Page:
Imagine a ribbon roughly one hundred million times as long as it is wide. If it were a meter long, it would be 10 nanometers wide, or just a few times thicker than a DNA double helix. Scaled up to the length of a football field, it would still be less than a micrometer across — smaller than a red blood cell. Would you trust your life to that thread? What about a tether 100,000 kilometers long, one stretching from the surface of the Earth to well past geostationary orbit (GEO, 22,236 miles up), but which was still somehow narrower than your own wingspan?
The idea of climbing such a ribbon with just your body weight sounds precarious enough, but the ribbon predicted by a new report from the International Academy of Astronautics (IAA) will be able to carry up to seven 20-ton payloads at once. It will serve as a tether stretching far beyond geostationary (aka geosynchronous) orbit and held taught by an anchor of roughly two million kilograms. Sending payloads up this backbone could fundamentally change the human relationship with space — every climber sent up the tether could match the space shuttle in capacity, allowing up to a “launch” every couple of days.
The report spends 350 pages laying out a detailed case for this device, called a space elevator. The central argument — that we should build a space elevator as soon as possible — is supported by a detailed accounting of the challenges associated with doing so. The possible pay-off is as simple as could be — a space elevator could bring the cost-per-kilogram of launch to geostationary orbit from $20,000 to as little as $500.
Not only is a geostationary orbit intrinsically useful for satellites, but it’s far enough up the planet’s gravity well to be able to use it in cheap, Earth-assisted launches. A mission to Mars might begin by pushing off near the top of the tether and using small rockets to move into a predictably unstable fall — one, two, three loops around the Earth and off we go with enough pep to cut huge fractions off the fuel budget. Setting up a base on the Moon or Mars would be relatively trivial, with a space elevator in place.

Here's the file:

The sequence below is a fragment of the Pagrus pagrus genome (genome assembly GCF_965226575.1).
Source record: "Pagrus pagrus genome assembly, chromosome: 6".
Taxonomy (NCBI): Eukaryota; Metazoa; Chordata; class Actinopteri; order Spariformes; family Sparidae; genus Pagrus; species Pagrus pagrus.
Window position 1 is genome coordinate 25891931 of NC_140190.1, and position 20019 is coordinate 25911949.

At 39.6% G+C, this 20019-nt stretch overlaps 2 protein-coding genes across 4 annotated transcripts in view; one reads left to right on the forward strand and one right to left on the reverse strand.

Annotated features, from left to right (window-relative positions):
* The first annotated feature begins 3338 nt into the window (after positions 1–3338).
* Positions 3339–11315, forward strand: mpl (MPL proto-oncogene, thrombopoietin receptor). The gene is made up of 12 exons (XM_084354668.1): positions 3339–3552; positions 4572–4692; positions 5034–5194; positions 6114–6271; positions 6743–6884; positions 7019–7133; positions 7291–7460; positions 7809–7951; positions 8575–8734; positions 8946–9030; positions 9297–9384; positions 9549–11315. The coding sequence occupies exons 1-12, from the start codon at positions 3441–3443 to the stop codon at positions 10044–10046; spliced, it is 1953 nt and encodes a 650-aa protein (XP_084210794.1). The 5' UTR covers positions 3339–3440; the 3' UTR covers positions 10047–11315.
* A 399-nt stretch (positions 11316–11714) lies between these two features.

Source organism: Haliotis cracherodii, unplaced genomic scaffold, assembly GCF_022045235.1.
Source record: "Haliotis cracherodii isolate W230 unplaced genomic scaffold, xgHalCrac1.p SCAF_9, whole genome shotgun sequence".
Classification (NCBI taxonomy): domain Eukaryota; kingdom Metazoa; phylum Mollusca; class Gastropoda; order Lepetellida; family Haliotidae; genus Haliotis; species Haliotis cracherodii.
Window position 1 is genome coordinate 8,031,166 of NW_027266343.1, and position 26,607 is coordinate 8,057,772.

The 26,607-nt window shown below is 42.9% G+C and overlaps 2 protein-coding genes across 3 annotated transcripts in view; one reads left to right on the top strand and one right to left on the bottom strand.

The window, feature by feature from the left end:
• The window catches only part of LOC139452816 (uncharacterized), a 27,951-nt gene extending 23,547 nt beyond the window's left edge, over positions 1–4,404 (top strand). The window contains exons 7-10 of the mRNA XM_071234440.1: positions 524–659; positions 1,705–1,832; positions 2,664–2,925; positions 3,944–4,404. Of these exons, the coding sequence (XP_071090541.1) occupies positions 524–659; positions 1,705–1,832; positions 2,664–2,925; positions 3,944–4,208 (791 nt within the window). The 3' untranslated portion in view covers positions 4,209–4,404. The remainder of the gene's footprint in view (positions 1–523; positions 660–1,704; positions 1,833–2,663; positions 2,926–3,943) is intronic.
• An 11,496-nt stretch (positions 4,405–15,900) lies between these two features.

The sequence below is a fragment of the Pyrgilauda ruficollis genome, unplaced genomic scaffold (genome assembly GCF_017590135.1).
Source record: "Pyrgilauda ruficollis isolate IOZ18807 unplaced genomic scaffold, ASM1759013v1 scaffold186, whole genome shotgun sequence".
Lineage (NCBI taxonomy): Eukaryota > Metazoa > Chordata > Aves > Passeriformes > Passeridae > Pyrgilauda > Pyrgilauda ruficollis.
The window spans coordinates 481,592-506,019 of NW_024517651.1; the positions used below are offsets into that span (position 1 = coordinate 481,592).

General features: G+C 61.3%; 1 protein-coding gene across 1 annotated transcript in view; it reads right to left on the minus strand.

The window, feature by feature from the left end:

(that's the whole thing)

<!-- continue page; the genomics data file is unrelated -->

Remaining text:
IAA’s projections for launch mass over time with different technologies.
Those are not small advantages, and are worth significant investment from the private sector. Governments and corporations spend billions installing infrastructure in space — an elevator could easily pay for itself, and demand investment from anyone with an interest in ensuring cheap access to it down the line. A space elevator is relevant to scientists, telecoms, and militaries alike — and with Moon- and asteroid-based mining becoming less hare-brained by the minute, Earth’s notorious resource sector could get on-board as well. It will certainly be expensive, probably the biggest mega-project of all time, but since a space elevator can offer a solid value proposition to everyone from Google to DARPA to Exxon, funding might end up being the least of its problems.
This report lays out a number of technological impediments to a space elevator, but by far the most important is the tether itself; materials science has still to invent a substance that could provide the strength, flexibility, and density needed for a space elevator. Existing technologies will be little help; tethers from the EU and Japan are beginning to push the 100-kilometer mark, but that’s still a long way off orbital altitude, and the materials for existing tethers will not allow much additional length.
Projecting current research in carbon nanotubes and similar technologies, the IAA estimates that a pilot project could plausibly deliver packages to an altitude of 1000 kilometers (621 miles) as soon as 2025. With continued research and the help of a successful LEO (low Earth orbit; anywhere between an altitude of 100 and 1200 miles) elevator, they predict a 100,000-kilometer (62,137-mile) successor will stretch well past geosynchronous orbit just a decade after that.